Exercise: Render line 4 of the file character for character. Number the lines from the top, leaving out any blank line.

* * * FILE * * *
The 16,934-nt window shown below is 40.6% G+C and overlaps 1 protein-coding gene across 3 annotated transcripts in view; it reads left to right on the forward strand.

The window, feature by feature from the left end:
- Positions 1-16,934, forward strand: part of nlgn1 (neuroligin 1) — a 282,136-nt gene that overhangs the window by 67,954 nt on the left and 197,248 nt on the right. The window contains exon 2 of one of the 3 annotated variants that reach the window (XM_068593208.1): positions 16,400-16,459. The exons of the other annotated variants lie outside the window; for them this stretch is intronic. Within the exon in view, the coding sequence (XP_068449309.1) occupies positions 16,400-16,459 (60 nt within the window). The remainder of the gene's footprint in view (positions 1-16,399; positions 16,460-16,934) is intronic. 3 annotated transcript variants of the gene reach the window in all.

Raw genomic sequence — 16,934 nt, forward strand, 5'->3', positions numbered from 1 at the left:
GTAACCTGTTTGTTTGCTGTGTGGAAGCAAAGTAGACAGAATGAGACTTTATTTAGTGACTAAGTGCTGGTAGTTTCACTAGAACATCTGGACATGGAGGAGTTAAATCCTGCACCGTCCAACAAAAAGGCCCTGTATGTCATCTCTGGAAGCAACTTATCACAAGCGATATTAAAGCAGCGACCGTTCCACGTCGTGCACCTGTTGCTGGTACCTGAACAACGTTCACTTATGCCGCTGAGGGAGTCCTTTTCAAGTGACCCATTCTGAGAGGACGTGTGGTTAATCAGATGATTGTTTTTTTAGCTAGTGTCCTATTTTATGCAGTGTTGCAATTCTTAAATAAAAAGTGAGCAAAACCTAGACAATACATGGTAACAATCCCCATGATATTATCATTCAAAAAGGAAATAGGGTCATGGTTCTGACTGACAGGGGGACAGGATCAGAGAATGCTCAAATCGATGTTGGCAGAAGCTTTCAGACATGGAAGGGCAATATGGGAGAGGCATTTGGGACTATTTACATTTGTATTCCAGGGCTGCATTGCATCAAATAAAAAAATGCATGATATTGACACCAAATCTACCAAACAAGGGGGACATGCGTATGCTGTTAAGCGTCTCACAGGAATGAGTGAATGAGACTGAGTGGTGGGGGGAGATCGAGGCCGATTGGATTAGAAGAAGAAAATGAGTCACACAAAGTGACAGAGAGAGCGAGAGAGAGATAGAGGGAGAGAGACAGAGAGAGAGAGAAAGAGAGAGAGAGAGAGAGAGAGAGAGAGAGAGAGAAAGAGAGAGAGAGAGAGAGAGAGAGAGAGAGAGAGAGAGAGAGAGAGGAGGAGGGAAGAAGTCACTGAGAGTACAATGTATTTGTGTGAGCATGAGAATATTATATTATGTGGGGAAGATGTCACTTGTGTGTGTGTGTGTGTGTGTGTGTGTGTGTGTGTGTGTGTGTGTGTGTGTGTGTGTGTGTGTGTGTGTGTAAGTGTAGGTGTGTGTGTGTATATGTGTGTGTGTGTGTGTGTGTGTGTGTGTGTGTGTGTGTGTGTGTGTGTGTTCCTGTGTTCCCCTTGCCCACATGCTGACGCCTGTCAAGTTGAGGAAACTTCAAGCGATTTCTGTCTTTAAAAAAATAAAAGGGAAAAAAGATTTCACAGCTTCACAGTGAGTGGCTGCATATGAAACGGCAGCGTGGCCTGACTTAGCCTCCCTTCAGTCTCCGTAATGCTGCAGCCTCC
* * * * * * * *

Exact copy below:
Raw genomic sequence — 16,934 nt, forward strand, 5'->3', positions numbered from 1 at the left: